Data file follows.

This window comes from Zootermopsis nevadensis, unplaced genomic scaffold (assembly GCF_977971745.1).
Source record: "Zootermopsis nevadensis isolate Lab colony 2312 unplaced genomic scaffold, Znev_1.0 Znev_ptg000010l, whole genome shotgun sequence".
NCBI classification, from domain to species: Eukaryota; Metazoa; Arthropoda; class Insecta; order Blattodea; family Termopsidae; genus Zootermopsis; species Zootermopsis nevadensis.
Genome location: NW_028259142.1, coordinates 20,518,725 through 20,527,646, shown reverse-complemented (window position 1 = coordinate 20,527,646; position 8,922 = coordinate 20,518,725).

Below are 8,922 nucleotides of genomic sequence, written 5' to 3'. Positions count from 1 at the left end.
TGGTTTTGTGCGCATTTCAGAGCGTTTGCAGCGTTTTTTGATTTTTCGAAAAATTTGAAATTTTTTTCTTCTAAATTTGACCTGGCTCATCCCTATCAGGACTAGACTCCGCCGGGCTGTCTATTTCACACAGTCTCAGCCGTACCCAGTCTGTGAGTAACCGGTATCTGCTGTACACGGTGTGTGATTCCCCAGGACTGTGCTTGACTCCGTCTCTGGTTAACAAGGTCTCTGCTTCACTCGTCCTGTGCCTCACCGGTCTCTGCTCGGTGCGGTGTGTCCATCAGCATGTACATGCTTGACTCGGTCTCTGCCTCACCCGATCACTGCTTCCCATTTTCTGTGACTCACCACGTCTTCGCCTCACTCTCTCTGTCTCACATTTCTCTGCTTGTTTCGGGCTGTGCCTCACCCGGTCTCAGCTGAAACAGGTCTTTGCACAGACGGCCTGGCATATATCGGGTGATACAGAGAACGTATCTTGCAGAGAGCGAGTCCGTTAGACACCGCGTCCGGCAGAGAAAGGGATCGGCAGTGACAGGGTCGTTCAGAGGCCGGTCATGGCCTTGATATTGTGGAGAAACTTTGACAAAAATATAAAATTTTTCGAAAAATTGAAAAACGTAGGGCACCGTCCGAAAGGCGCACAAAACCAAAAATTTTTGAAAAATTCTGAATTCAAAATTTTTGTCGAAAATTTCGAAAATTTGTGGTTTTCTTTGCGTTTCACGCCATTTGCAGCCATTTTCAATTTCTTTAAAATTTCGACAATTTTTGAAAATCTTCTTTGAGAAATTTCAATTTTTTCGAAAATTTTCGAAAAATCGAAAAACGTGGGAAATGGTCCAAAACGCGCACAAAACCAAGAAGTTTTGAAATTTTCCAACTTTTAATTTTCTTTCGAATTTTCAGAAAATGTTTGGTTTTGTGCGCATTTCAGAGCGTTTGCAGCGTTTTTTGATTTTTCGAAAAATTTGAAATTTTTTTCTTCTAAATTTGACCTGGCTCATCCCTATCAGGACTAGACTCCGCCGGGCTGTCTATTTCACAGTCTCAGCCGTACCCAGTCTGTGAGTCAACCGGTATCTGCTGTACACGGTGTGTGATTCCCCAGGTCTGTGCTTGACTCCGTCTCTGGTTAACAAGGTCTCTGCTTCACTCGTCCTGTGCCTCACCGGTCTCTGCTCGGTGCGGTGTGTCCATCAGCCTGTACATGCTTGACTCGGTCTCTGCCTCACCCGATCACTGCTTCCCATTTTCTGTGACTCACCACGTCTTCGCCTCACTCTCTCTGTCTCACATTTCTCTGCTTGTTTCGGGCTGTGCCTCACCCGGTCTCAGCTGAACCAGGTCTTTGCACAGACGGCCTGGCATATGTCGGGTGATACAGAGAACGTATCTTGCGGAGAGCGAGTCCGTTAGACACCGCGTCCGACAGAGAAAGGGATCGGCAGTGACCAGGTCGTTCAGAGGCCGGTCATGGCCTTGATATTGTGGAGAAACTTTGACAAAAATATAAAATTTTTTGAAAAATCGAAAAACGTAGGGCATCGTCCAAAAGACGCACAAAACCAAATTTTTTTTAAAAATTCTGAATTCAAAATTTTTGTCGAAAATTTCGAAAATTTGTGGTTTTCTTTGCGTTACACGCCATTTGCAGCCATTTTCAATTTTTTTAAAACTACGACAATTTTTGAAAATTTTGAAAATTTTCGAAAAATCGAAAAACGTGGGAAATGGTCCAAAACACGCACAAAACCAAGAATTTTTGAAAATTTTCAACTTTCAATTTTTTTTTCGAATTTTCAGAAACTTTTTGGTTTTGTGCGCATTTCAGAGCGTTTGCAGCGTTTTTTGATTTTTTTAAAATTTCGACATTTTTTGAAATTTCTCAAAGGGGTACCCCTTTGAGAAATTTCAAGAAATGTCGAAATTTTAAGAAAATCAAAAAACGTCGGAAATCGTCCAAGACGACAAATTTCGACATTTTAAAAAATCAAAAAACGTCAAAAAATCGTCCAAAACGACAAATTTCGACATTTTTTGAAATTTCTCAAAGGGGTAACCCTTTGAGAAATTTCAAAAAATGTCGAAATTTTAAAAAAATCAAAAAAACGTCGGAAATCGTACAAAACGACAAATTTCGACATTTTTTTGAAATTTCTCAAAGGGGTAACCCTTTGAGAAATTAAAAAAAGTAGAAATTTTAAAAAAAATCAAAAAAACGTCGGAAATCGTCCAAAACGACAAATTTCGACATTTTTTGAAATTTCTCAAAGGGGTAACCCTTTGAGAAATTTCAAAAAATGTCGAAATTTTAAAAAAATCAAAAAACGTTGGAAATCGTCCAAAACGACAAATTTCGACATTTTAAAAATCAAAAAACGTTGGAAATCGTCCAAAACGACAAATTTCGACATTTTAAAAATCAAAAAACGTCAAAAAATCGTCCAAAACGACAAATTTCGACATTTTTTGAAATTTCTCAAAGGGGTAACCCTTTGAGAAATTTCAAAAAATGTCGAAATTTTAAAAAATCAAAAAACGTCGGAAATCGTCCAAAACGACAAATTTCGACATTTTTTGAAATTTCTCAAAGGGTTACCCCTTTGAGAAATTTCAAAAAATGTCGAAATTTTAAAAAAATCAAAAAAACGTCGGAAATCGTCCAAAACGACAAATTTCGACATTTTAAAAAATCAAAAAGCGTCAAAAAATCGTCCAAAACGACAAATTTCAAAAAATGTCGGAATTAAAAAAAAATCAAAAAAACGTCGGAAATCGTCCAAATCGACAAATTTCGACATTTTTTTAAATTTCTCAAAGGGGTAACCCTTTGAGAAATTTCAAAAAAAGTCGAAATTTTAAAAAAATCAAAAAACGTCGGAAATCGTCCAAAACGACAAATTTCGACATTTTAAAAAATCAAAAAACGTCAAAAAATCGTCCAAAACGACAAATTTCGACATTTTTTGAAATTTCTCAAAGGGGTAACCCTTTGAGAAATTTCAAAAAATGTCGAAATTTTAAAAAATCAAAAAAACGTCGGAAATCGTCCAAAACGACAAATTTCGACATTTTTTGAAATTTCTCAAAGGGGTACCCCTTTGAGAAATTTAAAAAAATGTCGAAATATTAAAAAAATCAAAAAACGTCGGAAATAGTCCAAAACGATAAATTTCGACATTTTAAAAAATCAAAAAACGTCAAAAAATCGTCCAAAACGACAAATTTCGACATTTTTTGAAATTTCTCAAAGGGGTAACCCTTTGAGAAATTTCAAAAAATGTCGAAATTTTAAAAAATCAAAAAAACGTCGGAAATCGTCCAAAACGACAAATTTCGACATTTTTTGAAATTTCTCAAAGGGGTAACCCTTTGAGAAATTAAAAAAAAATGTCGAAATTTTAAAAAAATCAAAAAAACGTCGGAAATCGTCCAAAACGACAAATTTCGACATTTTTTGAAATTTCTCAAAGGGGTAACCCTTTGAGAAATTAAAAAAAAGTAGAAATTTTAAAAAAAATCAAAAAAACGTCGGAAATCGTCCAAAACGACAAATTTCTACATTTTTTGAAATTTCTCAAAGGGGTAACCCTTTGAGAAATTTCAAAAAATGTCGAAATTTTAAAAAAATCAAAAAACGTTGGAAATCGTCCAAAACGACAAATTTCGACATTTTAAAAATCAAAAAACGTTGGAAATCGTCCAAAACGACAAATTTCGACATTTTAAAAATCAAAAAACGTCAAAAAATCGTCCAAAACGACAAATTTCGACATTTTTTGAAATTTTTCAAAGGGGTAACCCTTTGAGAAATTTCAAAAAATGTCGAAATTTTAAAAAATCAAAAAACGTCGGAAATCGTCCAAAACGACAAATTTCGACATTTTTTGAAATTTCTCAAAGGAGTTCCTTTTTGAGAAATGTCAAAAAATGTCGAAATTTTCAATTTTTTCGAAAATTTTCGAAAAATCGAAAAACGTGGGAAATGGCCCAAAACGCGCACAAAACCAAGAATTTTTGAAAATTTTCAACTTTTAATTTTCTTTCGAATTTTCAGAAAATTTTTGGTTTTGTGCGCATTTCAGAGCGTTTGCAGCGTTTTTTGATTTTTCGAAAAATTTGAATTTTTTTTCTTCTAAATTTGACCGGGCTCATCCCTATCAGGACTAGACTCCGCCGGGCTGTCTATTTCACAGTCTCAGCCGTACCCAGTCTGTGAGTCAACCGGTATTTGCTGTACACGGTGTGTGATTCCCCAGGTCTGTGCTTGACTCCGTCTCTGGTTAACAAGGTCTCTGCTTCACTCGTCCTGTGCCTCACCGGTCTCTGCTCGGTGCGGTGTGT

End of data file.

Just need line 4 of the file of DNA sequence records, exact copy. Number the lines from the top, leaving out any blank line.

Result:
Genome location: NW_028259142.1, coordinates 20,518,725 through 20,527,646, shown reverse-complemented (window position 1 = coordinate 20,527,646; position 8,922 = coordinate 20,518,725).